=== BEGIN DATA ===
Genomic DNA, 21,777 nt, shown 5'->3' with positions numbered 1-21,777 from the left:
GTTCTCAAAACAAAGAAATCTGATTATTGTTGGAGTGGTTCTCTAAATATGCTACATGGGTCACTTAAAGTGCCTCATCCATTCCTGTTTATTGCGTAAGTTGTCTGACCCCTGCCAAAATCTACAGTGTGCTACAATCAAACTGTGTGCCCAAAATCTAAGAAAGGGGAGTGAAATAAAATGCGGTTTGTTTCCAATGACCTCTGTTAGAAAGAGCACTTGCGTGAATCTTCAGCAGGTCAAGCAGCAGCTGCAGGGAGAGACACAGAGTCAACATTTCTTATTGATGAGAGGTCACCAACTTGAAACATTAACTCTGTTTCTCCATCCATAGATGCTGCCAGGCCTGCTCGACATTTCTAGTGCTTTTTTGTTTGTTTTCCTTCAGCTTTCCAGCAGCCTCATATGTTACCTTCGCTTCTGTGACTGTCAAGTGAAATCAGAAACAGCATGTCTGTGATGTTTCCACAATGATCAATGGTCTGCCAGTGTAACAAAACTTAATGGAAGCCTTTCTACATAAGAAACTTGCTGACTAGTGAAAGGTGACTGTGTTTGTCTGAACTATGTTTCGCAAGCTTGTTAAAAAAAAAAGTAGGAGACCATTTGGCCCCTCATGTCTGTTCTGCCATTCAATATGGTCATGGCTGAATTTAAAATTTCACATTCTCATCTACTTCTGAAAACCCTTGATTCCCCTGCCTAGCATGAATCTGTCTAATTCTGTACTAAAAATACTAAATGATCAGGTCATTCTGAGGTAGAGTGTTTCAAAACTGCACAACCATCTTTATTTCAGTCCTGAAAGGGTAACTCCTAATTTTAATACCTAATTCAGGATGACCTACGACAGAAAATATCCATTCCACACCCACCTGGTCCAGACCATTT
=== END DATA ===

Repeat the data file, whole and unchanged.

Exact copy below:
Genomic DNA, 21,777 nt, shown 5'->3' with positions numbered 1-21,777 from the left:
GTTCTCAAAACAAAGAAATCTGATTATTGTTGGAGTGGTTCTCTAAATATGCTACATGGGTCACTTAAAGTGCCTCATCCATTCCTGTTTATTGCGTAAGTTGTCTGACCCCTGCCAAAATCTACAGTGTGCTACAATCAAACTGTGTGCCCAAAATCTAAGAAAGGGGAGTGAAATAAAATGCGGTTTGTTTCCAATGACCTCTGTTAGAAAGAGCACTTGCGTGAATCTTCAGCAGGTCAAGCAGCAGCTGCAGGGAGAGACACAGAGTCAACATTTCTTATTGATGAGAGGTCACCAACTTGAAACATTAACTCTGTTTCTCCATCCATAGATGCTGCCAGGCCTGCTCGACATTTCTAGTGCTTTTTTGTTTGTTTTCCTTCAGCTTTCCAGCAGCCTCATATGTTACCTTCGCTTCTGTGACTGTCAAGTGAAATCAGAAACAGCATGTCTGTGATGTTTCCACAATGATCAATGGTCTGCCAGTGTAACAAAACTTAATGGAAGCCTTTCTACATAAGAAACTTGCTGACTAGTGAAAGGTGACTGTGTTTGTCTGAACTATGTTTCGCAAGCTTGTTAAAAAAAAAAGTAGGAGACCATTTGGCCCCTCATGTCTGTTCTGCCATTCAATATGGTCATGGCTGAATTTAAAATTTCACATTCTCATCTACTTCTGAAAACCCTTGATTCCCCTGCCTAGCATGAATCTGTCTAATTCTGTACTAAAAATACTAAATGATCAGGTCATTCTGAGGTAGAGTGTTTCAAAACTGCACAACCATCTTTATTTCAGTCCTGAAAGGGTAACTCCTAATTTTAATACCTAATTCAGGATGACCTACGACAGAAAATATCCATTCCACACCCACCTGGTCCAGACCATTT